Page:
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The Cathedral of St. Berardo

A real jewel in the Teramo, the cathedral of Saint Berardo was begun in 1158 in place of the ancient Santa Maria Aprutiensis, destroyed by a fire. The many restorations through the centuries made this monument one of the most unusual, composite architectural work in Italy. The present cathedral is the result of the union of two churches: the most ancient part, Romanesque, of the XII century, coincides with the aisles and part of the transept, the other part, after the apse, is Gothic, deriving from an enlargement ordered in the following century by bishop Nicolò degli Arcioni (1317-1335).

The inside was modified most probably in the latter half of the 15th century and transformed entirely in 1739, when baroque forms were introduced. It was restored to its original architecture in the years 1929-1933 thanks to bishop Antonio Micozzi. A very special feature of this church is the presence of two façades: a more ancient one turned toward Piazza Orsini, the other more simple, with a never used portal, which opens into Piazza Martiri della Libertà. The more ancient façade, rectangular and surmounted by a Ghibelline battlement, is built in stone and bricks. Also here there are a number of different styles that mirror the different construction times. The lower part dates back to the 12th century; the portal, ordered by Nicolò degli Alcioni to Diodato Romano in 1332, is in the "cosmatesco" (a school of marble mosaic masters) style and contains splendid mosaic decorations.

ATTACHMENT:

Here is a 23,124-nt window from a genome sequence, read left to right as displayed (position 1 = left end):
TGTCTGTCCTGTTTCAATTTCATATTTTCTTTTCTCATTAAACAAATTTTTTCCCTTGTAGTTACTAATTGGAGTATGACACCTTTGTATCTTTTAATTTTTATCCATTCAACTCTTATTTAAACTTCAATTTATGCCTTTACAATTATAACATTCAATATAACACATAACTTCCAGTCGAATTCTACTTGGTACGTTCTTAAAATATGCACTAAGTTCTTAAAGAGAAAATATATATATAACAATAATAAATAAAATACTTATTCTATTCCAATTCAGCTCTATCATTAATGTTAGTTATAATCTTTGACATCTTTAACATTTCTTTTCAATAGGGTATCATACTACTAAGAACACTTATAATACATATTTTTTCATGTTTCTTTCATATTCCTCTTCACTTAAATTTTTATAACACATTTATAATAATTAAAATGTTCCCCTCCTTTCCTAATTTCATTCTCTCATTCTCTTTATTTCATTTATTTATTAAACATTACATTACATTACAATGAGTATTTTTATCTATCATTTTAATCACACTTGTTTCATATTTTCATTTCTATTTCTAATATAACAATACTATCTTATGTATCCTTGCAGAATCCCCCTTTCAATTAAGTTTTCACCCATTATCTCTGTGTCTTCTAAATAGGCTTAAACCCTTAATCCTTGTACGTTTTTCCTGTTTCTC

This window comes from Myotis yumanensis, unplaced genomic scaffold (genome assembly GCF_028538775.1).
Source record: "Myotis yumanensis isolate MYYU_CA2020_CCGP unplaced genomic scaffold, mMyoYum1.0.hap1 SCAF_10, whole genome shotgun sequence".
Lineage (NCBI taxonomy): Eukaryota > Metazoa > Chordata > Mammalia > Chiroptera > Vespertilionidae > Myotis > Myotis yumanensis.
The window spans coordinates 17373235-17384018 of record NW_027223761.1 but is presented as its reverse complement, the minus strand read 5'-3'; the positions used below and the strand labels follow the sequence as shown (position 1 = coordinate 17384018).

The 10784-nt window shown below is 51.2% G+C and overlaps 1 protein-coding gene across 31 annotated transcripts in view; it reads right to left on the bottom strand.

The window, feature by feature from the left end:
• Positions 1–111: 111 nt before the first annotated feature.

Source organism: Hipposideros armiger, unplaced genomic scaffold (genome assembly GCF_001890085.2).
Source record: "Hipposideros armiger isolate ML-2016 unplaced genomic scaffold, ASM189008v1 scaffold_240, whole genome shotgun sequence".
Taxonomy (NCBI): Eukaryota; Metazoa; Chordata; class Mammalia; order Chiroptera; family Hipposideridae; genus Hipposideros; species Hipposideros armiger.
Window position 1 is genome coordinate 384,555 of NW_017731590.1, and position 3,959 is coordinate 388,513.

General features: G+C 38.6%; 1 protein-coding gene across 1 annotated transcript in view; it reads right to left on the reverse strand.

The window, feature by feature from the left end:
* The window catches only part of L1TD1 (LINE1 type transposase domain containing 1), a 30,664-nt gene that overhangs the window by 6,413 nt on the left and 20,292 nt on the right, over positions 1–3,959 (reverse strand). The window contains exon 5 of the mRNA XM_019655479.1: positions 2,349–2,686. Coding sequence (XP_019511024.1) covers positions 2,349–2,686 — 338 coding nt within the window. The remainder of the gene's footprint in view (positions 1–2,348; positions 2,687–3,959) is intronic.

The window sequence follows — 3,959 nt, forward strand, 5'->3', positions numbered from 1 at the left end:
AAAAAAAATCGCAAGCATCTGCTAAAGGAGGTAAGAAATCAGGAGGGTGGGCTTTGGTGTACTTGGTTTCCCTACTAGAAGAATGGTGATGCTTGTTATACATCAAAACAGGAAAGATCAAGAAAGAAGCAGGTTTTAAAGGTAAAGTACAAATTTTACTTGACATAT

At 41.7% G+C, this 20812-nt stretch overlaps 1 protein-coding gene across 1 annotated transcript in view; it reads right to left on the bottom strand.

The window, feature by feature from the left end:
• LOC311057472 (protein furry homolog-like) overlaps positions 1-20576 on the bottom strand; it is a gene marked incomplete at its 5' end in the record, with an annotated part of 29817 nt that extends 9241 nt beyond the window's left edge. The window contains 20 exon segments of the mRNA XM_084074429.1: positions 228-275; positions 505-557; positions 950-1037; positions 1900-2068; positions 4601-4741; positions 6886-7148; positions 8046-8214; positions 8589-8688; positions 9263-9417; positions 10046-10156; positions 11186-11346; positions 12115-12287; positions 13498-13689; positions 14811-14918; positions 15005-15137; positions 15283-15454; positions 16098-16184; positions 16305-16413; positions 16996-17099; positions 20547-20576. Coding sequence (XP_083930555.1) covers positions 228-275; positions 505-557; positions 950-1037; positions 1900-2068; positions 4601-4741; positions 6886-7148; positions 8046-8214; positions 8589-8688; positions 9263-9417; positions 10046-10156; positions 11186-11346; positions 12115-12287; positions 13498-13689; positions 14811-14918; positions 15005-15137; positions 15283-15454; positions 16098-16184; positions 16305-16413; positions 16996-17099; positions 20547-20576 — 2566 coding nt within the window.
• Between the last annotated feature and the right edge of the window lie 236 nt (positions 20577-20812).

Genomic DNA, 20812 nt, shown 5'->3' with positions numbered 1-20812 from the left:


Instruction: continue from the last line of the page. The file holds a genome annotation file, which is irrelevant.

Then there are three statues by local artists, representing Christ in the act of blessing, at the top, on the right St John the Baptist and on the left Saint Berardo. On the two sides of the portal two mullions sustain the precious figurines of the archangel Gabriel and of the Annunciation, work of the celebrated Abruzzese artist Nicola from Guardiagrele, 15th century. The truncated pillars placed to the sides of the portals witness the ancient project of a porch, never carried out.

On right of the church rises the bell tower, 48 mt high, whose square, lower part, dates back to second half of the 12th century; the upper part is formed by an octagonal body and a pyramidal cuspid, rich in Gothic ornaments, and is the work of Anthonio da Lodi (1493). The sober, imposing inside is in three aisles divided by pillars surmounted by round arches, a typical feature of the Romanesque style, culminating with the great octagonal "tiburio".

Trough a flight of stairs it is possible to reach the part built in the 14th century, with splendid Gothic arcades based on very high, round and octagonal pillars. The roof in wooden beams is decorated. Every field of the roof preserves the coats of arms of the many ecclesiastical figures contributed to the reconstruction. Over the walls remains of 15th century frescoes can still be admired.

On the two braces of the transept there are a chapel, hosting a splendid polyptych by Jacobello del Fiore (sec. XV) and a monumental sacristy. A very important art work is the beautiful silver frontal (the "Paliotto") that decorates the high altar, a masterpiece by Nicola from Guardiagrele. Divided into 35 tiles representing sacred scenes and episodes from Christ's life, this precious work is a highly significant example of Italian goldsmith art and one of the most important works of early Renaissance. It was performed in fifteen years, from 1433 to 1448, ordered by Giosia of Acquaviva.

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